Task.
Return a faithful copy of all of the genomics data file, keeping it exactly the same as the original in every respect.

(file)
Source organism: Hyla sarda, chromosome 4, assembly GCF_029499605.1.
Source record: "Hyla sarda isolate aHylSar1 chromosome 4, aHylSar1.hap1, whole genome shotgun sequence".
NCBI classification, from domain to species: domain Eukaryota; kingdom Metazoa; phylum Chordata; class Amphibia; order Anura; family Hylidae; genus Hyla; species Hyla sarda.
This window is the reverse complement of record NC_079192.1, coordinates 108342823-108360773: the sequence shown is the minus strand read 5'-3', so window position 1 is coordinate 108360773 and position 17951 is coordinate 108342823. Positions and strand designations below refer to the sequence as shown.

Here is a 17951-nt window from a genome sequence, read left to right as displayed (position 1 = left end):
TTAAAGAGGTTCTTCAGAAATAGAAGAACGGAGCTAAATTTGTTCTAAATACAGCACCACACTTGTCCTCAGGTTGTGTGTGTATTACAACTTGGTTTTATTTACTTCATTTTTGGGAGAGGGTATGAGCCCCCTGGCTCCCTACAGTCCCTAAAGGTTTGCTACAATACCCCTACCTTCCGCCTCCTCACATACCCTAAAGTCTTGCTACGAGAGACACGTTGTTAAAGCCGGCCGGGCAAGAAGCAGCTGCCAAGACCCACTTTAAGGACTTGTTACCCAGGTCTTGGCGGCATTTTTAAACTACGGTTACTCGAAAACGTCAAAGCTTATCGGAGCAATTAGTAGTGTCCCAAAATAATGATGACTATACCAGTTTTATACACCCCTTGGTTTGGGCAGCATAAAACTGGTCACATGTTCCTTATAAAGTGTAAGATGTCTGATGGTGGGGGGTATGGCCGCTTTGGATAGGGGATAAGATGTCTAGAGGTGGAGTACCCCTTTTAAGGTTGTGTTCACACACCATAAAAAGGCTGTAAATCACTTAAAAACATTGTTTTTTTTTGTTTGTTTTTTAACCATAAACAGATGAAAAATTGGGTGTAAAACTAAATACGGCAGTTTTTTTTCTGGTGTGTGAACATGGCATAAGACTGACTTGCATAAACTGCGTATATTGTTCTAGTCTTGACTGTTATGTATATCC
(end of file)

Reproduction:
Source organism: Hyla sarda, chromosome 4, assembly GCF_029499605.1.
Source record: "Hyla sarda isolate aHylSar1 chromosome 4, aHylSar1.hap1, whole genome shotgun sequence".
NCBI classification, from domain to species: domain Eukaryota; kingdom Metazoa; phylum Chordata; class Amphibia; order Anura; family Hylidae; genus Hyla; species Hyla sarda.
This window is the reverse complement of record NC_079192.1, coordinates 108342823-108360773: the sequence shown is the minus strand read 5'-3', so window position 1 is coordinate 108360773 and position 17951 is coordinate 108342823. Positions and strand designations below refer to the sequence as shown.

Here is a 17951-nt window from a genome sequence, read left to right as displayed (position 1 = left end):
TTAAAGAGGTTCTTCAGAAATAGAAGAACGGAGCTAAATTTGTTCTAAATACAGCACCACACTTGTCCTCAGGTTGTGTGTGTATTACAACTTGGTTTTATTTACTTCATTTTTGGGAGAGGGTATGAGCCCCCTGGCTCCCTACAGTCCCTAAAGGTTTGCTACAATACCCCTACCTTCCGCCTCCTCACATACCCTAAAGTCTTGCTACGAGAGACACGTTGTTAAAGCCGGCCGGGCAAGAAGCAGCTGCCAAGACCCACTTTAAGGACTTGTTACCCAGGTCTTGGCGGCATTTTTAAACTACGGTTACTCGAAAACGTCAAAGCTTATCGGAGCAATTAGTAGTGTCCCAAAATAATGATGACTATACCAGTTTTATACACCCCTTGGTTTGGGCAGCATAAAACTGGTCACATGTTCCTTATAAAGTGTAAGATGTCTGATGGTGGGGGGTATGGCCGCTTTGGATAGGGGATAAGATGTCTAGAGGTGGAGTACCCCTTTTAAGGTTGTGTTCACACACCATAAAAAGGCTGTAAATCACTTAAAAACATTGTTTTTTTTTGTTTGTTTTTTAACCATAAACAGATGAAAAATTGGGTGTAAAACTAAATACGGCAGTTTTTTTTCTGGTGTGTGAACATGGCATAAGACTGACTTGCATAAACTGCGTATATTGTTCTAGTCTTGACTGTTATGTATATCC